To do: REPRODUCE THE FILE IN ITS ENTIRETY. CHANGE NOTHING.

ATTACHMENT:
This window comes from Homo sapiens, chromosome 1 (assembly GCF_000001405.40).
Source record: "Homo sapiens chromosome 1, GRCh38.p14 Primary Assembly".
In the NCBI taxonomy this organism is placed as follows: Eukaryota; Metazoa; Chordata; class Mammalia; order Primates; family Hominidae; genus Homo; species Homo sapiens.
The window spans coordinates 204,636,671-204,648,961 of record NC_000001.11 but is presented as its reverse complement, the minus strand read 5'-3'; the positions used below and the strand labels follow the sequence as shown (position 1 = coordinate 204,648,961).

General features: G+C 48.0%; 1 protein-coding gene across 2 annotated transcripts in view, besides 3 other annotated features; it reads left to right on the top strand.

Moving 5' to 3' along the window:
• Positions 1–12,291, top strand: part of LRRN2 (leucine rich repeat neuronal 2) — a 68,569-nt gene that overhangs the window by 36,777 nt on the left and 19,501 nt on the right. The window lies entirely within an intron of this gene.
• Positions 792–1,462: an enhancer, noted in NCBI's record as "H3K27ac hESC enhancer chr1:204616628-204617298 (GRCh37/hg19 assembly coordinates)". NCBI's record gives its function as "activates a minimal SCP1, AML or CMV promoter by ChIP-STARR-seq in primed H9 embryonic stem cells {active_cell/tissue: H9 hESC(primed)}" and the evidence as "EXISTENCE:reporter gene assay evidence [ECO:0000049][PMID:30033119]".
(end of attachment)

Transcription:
This window comes from Homo sapiens, chromosome 1 (assembly GCF_000001405.40).
Source record: "Homo sapiens chromosome 1, GRCh38.p14 Primary Assembly".
In the NCBI taxonomy this organism is placed as follows: Eukaryota; Metazoa; Chordata; class Mammalia; order Primates; family Hominidae; genus Homo; species Homo sapiens.
The window spans coordinates 204,636,671-204,648,961 of record NC_000001.11 but is presented as its reverse complement, the minus strand read 5'-3'; the positions used below and the strand labels follow the sequence as shown (position 1 = coordinate 204,648,961).

General features: G+C 48.0%; 1 protein-coding gene across 2 annotated transcripts in view, besides 3 other annotated features; it reads left to right on the top strand.

Moving 5' to 3' along the window:
• Positions 1–12,291, top strand: part of LRRN2 (leucine rich repeat neuronal 2) — a 68,569-nt gene that overhangs the window by 36,777 nt on the left and 19,501 nt on the right. The window lies entirely within an intron of this gene.
• Positions 792–1,462: an enhancer, noted in NCBI's record as "H3K27ac hESC enhancer chr1:204616628-204617298 (GRCh37/hg19 assembly coordinates)". NCBI's record gives its function as "activates a minimal SCP1, AML or CMV promoter by ChIP-STARR-seq in primed H9 embryonic stem cells {active_cell/tissue: H9 hESC(primed)}" and the evidence as "EXISTENCE:reporter gene assay evidence [ECO:0000049][PMID:30033119]".